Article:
Mateusz asked in Science & MathematicsBiology · 1 decade ago

Would it be possible for intelligent life to evolve under water?

Let say for example that you had a planet that was 100% covered in water. Would it be possible for intelligent life to evolve? When I say intelligent, I don't mean as intelligent like dolphins. I mean intelligent enough to create technology advanced enough to leave their planet and explore space.

One of the requirements would probably be hands so they have the ability to learn to use tools, but unfortunately the second one is fire so they could have an industrial revolution.

Can anyone think of any possible way that an intelligent race could have an industrial revolution under water, without the need for fire?

4 Answers

  • 1 decade ago
    Best Answer

    That is a difficult one.

    Short answer: No.

    Long answer:

    Because your definition requires technology advanced enough to leave the planet (we are barely there, ourselves), I would say it would be very unlikely (impossible is a very strong word).

    I say this mainly because it is my understanding that the ability to record (i.e., read/write) information is key to the advancement of technologies necessary to accomplish what you are using as a defining argument. It is through sharing of information over the ages that we have been able to develop almost everything we have. Without reading and writing, important details are lost.

    Note that it would be very difficult to develop a reading/writing technique below water, but not impossible.

    Of course, hands would be nice, and a developed language would be essential (dolphins do have a decent vocabulary, but not nearly as detailed and vast as those developed by humans - as far as we can tell).

    Fire is essential to our existing technologies being able to leave the Earth. Rockets depend on it. Fire under water would pose a challenge, but again, there are volcanic areas that could help on a planet like this one.

    Of course, another difficulty would be leaving the planet, and taking all of that water with you so that you could breathe. Water is heavy, and would add to the weight being lifted.

  • Anonymous
    4 years ago

    There are octopi that are already pretty smart. Who knows what could happen in another billion years. Many sea animals, like sharks and eels sense or use electricity under water. So do we. If it's easier to build technology above the water, well then it's easier. But that would just mean it would take longer to develop under water. And make no mistake, it's the use of technology that interests you. So what might drive a species to technology? Well, with my octopi example, they might be encouraged to build shelters from predators. They then might be interested in tools to open shell fish or something to get at food sources. They then might want movable shelters. And so on. That's more or less how we did it. They won't have fire. Our technology and science has in many ways been 'fired up'. So they might investigate electricity first. Astronomy may take a long time. Lots of our solutions, like rockets, might seem unlikely for an underwater species. But rockets are pretty unlikely for us as well. And we have xray telescopes in space, despite the fact that we can't see xrays, and they don't make it to the ground naturally. I'd be hopeful that an underwater species could eventually make the transition.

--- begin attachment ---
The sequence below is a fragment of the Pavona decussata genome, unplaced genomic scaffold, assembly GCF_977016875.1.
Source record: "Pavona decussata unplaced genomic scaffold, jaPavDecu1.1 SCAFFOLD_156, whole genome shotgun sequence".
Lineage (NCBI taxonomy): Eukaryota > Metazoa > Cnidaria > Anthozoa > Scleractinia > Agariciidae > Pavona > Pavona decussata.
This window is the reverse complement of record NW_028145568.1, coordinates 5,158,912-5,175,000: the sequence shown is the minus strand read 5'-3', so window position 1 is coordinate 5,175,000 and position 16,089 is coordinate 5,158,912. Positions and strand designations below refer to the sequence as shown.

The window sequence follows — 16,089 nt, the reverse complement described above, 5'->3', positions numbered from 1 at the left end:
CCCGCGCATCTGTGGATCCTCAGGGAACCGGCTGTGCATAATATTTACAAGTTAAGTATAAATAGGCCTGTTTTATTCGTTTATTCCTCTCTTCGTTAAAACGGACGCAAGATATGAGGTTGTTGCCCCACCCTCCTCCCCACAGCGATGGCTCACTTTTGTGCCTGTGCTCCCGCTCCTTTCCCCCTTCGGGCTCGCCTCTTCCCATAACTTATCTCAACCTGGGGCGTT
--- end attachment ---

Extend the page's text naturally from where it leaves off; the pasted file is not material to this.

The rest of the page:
• Joan H
    Lv 6
    1 decade ago

    We are so focused on our own technologies, it is difficult to imagine something so totally different that it could be done under water.

    I think it is a mistake to say it couldn't be done. Just because we can't figure out how by no means implies impossibility.

  • 1 decade ago

    Intelligence as you are defining it pretty much means (1) advanced tool use and (2) advanced language and learning.

    Neither of those is particularly linked to fire. Mankind likely began developing language and significant tool use well before substantially adopting fire. I see no reason mankind could not have developed a modern level of language and learning without fire, and I see no reason we would not have continued developing successive levels of advancing tools and technology without fire. Yes, fire has been critically important to many branches of our technologies, but it is not critical to the act of progressing tools and technologies themselves. An underwater civilization would clearly follow a different collection of paths in developing technology, but I have no doubt that they would eventually manage to incorporate fire, however for them it would be much like vacuum technologies are for us. We can build vacuum chambers to preform some of our advanced technologies, and they could build "air chambers" to preform fire based technologies. For them "air technologies" would be much like space for us. They could build labs in or near the air, just as we build labs in space. They could build "air suits" just like we build "space suits". They doubtless would face many challenges with things we find easy, but they would doubtless have advantages and find some things easy that we had difficulty with.

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